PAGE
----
WO 94/00161 describes the treatment of blood or biological tissue with povidone-H2O2 complexes as biocidal substances, it being possible to use both povidone and crospovidone as basis for the complexes. The biological materials can be treated in an apparatus in which layers of various biocidal substances are arranged one above the other.
It was an object of the invention to find depth-type filters consisting of materials such that the purification and, at the same time, the killing of pathogenic organisms and inactivation of viruses in liquids which contain them can be carried out advantageously and without great elaboration. Connected with this object is the use of such a depth-type filter for killing pathogenic organisms in the production of pure water, pharmacological solutions, especially injection solutions, and blood plasma products.
We have found that this object is achieved by the shaped articles which are suitable as biocidal depth-type filters and are defined at the outset, layer filters consisting of one or more shaped articles of this type, and the use thereof for killing micro-organisms and inactivating viruses in liquids containing them.
The shaped articles according to the invention contain as biocidal substance for killing microorganisms or inactivating viruses crospovidone-iodine or crospovidone-hydrogen peroxide (crospovidone-H2O2). Crospovidone-iodine is the name given to the iodine complex which is based on crosslinked PVP (PVPP, crospovidone) and is used according to the invention.
Free iodine is in equilibrium with the iodine bound in the complex. This proportion as active component is always replenished in a concentration range from 0.5 to 6, preferably 1 to 3, ppm from the iodine pool in the complex.
The iodine can be bound in this complex in various amounts. The commercial products contain from 9.0 to 12.0% by weight of available iodine, but products with an available iodine content of from 1 to 20% by weight are suitable for the present invention. The particle size of the crospovidone-iodine is from 0.5 to 600 μm. Crospovidone-iodine with a particle size distribution from 0.5 to 250 μm is preferably used. The average particle size is from 30 to 40 μm. The specific surface area of the crospovidone-iodine particles is from 0.8 to 6, preferably 1.8 to 2.5, m2/g [BET method], the apparent density is from 0.1 to 0.35, preferably 0.18 to 0.25, g/ml.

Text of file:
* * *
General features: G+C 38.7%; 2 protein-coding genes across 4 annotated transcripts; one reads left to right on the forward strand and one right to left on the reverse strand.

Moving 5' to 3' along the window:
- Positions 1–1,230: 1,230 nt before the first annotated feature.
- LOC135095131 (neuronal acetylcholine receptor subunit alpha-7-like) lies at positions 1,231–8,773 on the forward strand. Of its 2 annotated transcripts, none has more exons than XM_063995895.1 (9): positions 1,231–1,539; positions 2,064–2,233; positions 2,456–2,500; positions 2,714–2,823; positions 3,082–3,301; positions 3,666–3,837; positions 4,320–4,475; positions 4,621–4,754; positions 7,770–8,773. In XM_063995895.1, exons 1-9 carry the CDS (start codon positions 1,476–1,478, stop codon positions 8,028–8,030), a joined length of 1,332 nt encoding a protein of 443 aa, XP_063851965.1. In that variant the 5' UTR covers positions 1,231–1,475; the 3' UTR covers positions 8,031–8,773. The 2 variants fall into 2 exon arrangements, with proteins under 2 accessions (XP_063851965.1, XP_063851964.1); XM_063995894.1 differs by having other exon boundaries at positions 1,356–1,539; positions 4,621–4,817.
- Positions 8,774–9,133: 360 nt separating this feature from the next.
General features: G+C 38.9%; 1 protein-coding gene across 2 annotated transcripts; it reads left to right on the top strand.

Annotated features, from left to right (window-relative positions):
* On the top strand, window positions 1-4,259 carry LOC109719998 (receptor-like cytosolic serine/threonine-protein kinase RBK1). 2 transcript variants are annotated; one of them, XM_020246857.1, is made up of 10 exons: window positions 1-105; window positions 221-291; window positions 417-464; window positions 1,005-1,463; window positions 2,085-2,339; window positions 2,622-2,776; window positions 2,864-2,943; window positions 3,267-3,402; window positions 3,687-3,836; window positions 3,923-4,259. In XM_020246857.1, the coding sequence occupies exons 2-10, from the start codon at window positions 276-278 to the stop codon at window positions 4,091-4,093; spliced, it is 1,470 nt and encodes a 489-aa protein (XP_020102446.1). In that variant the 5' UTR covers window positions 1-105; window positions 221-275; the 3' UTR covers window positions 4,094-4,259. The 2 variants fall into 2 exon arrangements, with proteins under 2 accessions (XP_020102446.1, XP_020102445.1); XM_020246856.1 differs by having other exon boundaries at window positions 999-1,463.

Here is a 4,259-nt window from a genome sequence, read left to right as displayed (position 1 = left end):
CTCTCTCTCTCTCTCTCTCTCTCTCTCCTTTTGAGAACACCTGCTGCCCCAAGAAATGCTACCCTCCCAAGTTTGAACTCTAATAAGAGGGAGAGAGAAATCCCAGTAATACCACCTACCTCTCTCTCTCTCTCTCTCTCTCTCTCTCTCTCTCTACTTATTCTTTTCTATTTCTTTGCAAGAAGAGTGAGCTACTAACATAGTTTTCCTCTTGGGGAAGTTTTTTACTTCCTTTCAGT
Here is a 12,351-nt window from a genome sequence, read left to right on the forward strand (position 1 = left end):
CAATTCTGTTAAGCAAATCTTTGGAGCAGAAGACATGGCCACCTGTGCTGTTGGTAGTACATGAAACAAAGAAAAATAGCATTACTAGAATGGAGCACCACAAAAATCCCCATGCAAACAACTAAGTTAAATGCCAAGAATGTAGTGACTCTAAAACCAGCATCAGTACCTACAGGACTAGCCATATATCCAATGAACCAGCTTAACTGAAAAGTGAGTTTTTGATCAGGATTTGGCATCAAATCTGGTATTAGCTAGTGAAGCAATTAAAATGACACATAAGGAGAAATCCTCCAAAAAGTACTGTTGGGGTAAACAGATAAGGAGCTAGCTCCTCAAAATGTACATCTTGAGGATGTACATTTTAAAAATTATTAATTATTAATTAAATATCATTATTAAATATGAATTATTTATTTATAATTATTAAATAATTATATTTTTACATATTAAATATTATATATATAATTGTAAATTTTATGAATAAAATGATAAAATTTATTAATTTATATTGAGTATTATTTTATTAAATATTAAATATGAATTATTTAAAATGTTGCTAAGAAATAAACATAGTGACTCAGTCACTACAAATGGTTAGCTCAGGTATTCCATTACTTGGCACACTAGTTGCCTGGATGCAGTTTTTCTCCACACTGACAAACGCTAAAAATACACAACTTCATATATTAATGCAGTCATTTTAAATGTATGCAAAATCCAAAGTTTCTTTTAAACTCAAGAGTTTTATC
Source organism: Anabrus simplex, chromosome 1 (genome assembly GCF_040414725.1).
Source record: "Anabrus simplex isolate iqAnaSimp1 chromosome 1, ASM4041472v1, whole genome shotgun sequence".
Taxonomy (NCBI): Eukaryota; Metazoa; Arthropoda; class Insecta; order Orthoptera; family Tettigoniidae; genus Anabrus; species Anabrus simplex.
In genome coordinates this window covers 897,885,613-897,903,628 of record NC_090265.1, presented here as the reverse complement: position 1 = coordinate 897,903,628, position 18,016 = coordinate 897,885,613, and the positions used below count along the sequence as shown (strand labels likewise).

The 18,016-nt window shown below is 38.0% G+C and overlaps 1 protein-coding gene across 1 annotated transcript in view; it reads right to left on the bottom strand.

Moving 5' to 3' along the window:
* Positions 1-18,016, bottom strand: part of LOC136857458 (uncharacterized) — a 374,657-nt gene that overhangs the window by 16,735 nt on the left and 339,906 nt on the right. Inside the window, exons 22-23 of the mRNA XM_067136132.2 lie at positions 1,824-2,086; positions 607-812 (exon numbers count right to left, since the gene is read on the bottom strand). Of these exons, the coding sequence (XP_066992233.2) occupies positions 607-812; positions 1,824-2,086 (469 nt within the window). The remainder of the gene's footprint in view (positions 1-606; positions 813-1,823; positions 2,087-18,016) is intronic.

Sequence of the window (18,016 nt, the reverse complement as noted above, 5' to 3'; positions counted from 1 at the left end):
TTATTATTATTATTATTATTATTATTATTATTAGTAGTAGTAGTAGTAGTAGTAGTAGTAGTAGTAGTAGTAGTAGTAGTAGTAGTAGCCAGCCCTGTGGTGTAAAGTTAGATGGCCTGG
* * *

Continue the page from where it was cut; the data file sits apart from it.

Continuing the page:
The crospovidone-iodine is present in the shaped articles suitable as depth-type filters in amounts of from 0.5 to 75% by weight, preferably 10 to 50% by weight, particularly preferably 20 to 40% by weight, based on the total weight of the dried shaped article. These amounts depend, on the one hand, on the amount of available iodine present in the crospovidone-iodine and, on the other hand, on the nature of the material to be purified. It is possible to use in a layer filter itself depth-type filters with different amounts of crospovidone-iodine.
In the particulate crosprovidone-H2O2 which is likewise suitable as biocidal substance, the H2O2 is likewise bound in the form of a complex to the crosslinked polyvinylpyrrolidone. The particle sizes of the crospovidone-H2O2 are in the range from 0.5 to 600 μm, preferably from 0.5 to 250 μm. The specific surface area of suitable particles is from 0.8 to 6.0, preferably 1.8 to 2.5, m2/g (BET method), the apparent density is 0.1 to 0.35, preferably 0.18 to 0.25, g/ml. Complexes of crospovidone and H2O2 of this type can be prepared by known processes.
The particles of the biocidal substance are embedded in the shaped articles consisting of fibrous materials. The shaped articles consist of fibrous materials which are known for the manufacture of paper and filters, especially cellulose fibers. A suitable fibrous material is, for example, micronized cellulose consisting of pure alpha-cellulose with a residue on ignition not exceeding 0.3%. The length of the fibers in the alpha-cellulose used can be in the range from 10 to 300 μm and, preferably 18 to 200 μm, and an average fiber thickness of from 5 to 30 μm is expedient.
Various additives can be added to adjust the required surface potential. To achieve a positive surface potential it is possible to add a polyamido-amine-epichlorohydrin resin, and for a negative surface potential to add modified galactomannans or poly-acrylamides. It is likewise possible to achieve a negative surface potential by using anionic retention aids.